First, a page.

To our left was the valley of Sherkar and to our right was an unfamiliar mountain, near which was a bounty of precious jewels. Here in this land, the thunder itself seemed to endlessly float in the air and later on, as we continued our journey, the melting mountain snows dripped slowly on either side of us as myriad animals scurried and galloped through the secret trails before us. As we continued on, we eventually arrived at a crag of boulders resting on the summit of a mountain pass. Adjacent to these boulders were two small lakes, one of medicine and one of blood where we made offerings of Serkim and Sang while hoisting a prayer flag for the gods.
To the southeast was a land called "Glorious Lord Buddha" which contained a permafrost snow mountain the shape of a standing lion and another mountain made from a mixture of snow and mud shaped like the letter AH leaning upwards. On its summit was a sacred lake which contained the life force of a demon, tsen and naga that lived within a castle beneath its waters. As we arrived, we made petitions and offerings to the protectors and hoisted a victory flag of red silk. Here, the upper part of the valley faced east, its bottom faced west and was shaped like a prideful black snake sloping downwards. There was also a large crystal rock like a large nomad tent with each of its walls spreading to a distance of twenty-five phodam. It was shaped like an erect five pointed Vajra standing upwards and contained the heart of Dorje Pagmo's treasures as "Ludul-ma" - subduer of nagas.
Furthermore, spread amongst the eight cardinal directions were the eight great lands as well as the four major and four minor continents. These were accompanied by the five great oceans of white, gold, red, green and lapis lazuli while being surrounded by hundreds of smaller lakes of similar colors. All of these were comparable to the seven dancing oceans, the great salty sea and the seven golden mountains of Mount Meru.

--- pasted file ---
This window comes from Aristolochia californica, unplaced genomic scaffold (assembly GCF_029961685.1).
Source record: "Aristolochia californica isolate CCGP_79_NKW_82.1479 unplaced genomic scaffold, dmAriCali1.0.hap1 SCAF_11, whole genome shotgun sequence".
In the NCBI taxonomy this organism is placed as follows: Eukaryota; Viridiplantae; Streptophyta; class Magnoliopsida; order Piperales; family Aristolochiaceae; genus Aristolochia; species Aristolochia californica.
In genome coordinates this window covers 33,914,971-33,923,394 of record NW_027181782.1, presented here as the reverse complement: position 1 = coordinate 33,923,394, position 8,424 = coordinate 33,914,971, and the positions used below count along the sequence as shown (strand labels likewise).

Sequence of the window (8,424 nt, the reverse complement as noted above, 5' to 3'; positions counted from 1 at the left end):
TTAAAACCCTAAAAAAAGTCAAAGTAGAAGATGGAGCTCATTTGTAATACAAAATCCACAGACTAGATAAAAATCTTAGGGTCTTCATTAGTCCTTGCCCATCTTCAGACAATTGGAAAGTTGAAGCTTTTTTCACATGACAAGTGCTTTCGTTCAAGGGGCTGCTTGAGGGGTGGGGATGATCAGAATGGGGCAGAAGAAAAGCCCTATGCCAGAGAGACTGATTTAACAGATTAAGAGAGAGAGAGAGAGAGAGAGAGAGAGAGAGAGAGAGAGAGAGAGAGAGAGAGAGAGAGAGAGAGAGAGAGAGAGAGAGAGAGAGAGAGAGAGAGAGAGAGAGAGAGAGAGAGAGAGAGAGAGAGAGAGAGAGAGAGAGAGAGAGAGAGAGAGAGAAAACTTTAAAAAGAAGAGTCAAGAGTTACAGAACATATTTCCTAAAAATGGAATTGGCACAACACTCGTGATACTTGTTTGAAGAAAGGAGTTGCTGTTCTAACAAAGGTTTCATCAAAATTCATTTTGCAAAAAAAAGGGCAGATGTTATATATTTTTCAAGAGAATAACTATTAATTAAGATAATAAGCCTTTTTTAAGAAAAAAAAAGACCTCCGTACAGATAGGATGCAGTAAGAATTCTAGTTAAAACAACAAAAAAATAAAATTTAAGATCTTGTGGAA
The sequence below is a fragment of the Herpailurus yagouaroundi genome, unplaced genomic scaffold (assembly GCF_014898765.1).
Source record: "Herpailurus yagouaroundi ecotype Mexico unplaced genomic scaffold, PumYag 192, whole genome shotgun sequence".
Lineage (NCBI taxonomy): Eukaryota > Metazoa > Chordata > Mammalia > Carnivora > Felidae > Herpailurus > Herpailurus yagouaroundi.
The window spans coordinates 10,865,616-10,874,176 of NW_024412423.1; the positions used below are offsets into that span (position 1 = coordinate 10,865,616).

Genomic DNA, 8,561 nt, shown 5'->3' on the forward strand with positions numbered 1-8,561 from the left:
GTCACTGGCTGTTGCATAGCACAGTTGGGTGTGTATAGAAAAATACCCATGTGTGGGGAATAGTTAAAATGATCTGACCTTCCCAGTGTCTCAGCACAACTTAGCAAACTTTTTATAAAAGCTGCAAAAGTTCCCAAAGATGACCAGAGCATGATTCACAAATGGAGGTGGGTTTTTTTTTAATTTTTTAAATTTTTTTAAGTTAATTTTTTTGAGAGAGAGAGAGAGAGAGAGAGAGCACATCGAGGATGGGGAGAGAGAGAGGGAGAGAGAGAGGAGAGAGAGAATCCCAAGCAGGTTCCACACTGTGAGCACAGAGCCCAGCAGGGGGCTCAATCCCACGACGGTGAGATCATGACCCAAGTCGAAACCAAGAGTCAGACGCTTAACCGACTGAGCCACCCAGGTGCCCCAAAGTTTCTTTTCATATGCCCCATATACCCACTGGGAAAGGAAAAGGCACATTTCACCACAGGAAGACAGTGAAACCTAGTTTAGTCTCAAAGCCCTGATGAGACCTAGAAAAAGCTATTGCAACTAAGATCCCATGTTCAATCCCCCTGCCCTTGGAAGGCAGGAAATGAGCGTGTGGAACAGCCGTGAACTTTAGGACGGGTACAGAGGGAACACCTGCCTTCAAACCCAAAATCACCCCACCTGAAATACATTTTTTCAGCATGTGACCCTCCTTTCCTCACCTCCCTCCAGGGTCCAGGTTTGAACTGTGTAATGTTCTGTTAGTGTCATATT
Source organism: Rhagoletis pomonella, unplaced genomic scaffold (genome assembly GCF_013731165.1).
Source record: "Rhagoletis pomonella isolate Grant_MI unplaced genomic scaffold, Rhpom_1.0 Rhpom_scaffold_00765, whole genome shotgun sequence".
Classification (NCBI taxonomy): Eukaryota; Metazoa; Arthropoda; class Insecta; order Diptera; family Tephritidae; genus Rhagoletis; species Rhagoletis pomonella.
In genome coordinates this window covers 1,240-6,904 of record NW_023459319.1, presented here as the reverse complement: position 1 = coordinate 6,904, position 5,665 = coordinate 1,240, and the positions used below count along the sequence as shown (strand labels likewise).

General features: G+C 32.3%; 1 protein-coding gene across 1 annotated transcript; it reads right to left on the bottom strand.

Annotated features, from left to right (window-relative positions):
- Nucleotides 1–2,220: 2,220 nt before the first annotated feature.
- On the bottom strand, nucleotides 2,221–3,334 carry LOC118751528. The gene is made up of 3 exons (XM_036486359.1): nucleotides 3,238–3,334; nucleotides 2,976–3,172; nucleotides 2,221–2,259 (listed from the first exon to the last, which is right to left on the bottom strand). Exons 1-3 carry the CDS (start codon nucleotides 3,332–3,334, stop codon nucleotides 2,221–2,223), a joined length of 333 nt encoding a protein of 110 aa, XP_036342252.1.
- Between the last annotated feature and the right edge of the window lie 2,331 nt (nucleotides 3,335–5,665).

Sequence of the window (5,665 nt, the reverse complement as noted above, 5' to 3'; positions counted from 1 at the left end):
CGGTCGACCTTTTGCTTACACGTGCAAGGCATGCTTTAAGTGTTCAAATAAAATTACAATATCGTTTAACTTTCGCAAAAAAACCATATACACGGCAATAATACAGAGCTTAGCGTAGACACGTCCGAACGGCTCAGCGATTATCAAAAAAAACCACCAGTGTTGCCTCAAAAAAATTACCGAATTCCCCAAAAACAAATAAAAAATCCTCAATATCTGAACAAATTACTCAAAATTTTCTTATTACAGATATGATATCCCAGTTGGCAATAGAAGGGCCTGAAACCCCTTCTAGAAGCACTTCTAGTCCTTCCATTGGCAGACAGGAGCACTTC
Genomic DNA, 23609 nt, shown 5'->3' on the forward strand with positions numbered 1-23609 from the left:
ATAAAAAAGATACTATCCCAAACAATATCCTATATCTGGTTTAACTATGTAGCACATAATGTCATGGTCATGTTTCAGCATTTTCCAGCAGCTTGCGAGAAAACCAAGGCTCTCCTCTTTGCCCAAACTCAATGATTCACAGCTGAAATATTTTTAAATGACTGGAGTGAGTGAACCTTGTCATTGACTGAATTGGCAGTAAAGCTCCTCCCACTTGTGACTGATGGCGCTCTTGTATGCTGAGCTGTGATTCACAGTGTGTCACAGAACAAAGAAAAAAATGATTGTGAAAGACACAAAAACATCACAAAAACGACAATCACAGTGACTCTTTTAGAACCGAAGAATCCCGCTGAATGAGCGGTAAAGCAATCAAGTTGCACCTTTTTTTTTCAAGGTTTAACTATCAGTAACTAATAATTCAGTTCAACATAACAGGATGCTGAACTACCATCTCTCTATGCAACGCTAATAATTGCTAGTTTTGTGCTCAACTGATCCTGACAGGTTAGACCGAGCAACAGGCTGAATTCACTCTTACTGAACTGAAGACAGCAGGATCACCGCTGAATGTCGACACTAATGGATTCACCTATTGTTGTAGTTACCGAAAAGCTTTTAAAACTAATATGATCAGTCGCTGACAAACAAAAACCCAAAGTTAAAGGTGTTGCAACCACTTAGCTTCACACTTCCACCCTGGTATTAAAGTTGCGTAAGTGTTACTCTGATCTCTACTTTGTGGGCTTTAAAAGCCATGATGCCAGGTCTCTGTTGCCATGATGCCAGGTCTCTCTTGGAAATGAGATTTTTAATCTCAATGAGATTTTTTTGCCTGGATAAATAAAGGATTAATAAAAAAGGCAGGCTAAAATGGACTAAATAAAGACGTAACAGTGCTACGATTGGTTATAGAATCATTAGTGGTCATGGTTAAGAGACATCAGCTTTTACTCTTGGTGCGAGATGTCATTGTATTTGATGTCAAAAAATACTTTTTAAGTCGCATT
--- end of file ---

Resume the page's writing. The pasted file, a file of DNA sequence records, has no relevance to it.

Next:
Surrounding their circumference were snow mountains, clay mountains, forested mountains, slate mountains, mountains covered with green meadows, little mountains and large mountains. Its center was swollen with four corners and four sides and falling on its left and right were artesian springs and meadows arrayed like a mandala.
Likewise, if one wishes to travel south to the hidden land of Pema-ko, one must continue for nine nights through the land of Badong in India. On route, we found the tributaries of the upper Tsangpo River flowing downstream and beheld a large boulder known as "honey rock". It was from
It is here where the five types of supreme magical herbs grow. The magical herb that increases happiness is white in color and tinged with red. Its flowering bud is five in number and smells akin to medicinal elephant bile. Its petals are small and shaped like a curled small infant baby.
The magical herb which fills one with immortality is a red lotus flower tinged with black. Smelling it, releases the scent of camphor, which is carried by the wind. It has eight leaves and is shaped like a crimson toad.